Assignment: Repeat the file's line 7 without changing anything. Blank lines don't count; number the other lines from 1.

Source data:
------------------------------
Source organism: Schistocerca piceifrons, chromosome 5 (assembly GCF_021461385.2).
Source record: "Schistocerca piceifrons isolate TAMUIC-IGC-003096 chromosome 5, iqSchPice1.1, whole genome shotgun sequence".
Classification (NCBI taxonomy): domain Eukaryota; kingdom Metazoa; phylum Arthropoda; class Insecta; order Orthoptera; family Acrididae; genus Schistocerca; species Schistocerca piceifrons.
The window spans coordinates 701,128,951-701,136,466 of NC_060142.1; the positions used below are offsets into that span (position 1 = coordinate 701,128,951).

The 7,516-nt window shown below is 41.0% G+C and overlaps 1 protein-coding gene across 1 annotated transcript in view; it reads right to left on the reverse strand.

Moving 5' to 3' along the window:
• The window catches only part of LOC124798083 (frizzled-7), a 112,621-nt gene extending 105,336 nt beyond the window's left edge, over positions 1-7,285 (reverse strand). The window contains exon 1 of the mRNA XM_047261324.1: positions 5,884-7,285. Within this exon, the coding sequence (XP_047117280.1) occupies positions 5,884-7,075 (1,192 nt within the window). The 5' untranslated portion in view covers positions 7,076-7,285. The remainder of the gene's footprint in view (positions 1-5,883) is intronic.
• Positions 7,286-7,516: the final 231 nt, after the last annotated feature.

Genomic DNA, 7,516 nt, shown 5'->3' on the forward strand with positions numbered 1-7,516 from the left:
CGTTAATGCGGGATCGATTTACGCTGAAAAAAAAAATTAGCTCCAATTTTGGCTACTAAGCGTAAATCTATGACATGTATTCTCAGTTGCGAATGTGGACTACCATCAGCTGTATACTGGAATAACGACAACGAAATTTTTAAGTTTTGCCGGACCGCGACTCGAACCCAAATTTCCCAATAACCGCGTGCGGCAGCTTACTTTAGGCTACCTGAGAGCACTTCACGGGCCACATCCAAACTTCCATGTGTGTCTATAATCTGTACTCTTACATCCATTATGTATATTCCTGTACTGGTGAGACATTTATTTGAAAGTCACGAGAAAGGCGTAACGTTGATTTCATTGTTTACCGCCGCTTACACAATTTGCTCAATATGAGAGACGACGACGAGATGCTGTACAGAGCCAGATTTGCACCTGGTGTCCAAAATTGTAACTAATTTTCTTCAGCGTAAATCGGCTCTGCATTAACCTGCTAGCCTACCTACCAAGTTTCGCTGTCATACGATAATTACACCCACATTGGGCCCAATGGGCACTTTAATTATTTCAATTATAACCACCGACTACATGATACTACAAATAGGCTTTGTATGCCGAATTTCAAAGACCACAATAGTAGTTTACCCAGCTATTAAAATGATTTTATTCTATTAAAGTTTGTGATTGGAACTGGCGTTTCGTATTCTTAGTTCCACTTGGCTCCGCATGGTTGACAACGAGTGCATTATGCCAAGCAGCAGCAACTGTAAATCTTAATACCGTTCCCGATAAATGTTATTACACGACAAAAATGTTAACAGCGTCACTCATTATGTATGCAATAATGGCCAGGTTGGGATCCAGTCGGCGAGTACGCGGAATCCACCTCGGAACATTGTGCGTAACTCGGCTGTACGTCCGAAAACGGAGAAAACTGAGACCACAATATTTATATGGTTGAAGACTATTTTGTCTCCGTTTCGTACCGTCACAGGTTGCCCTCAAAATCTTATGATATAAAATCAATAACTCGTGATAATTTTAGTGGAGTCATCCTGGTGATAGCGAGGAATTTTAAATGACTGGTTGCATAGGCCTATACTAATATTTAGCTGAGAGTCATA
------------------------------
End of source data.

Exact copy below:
• The window catches only part of LOC124798083 (frizzled-7), a 112,621-nt gene extending 105,336 nt beyond the window's left edge, over positions 1-7,285 (reverse strand). The window contains exon 1 of the mRNA XM_047261324.1: positions 5,884-7,285. Within this exon, the coding sequence (XP_047117280.1) occupies positions 5,884-7,075 (1,192 nt within the window). The 5' untranslated portion in view covers positions 7,076-7,285. The remainder of the gene's footprint in view (positions 1-5,883) is intronic.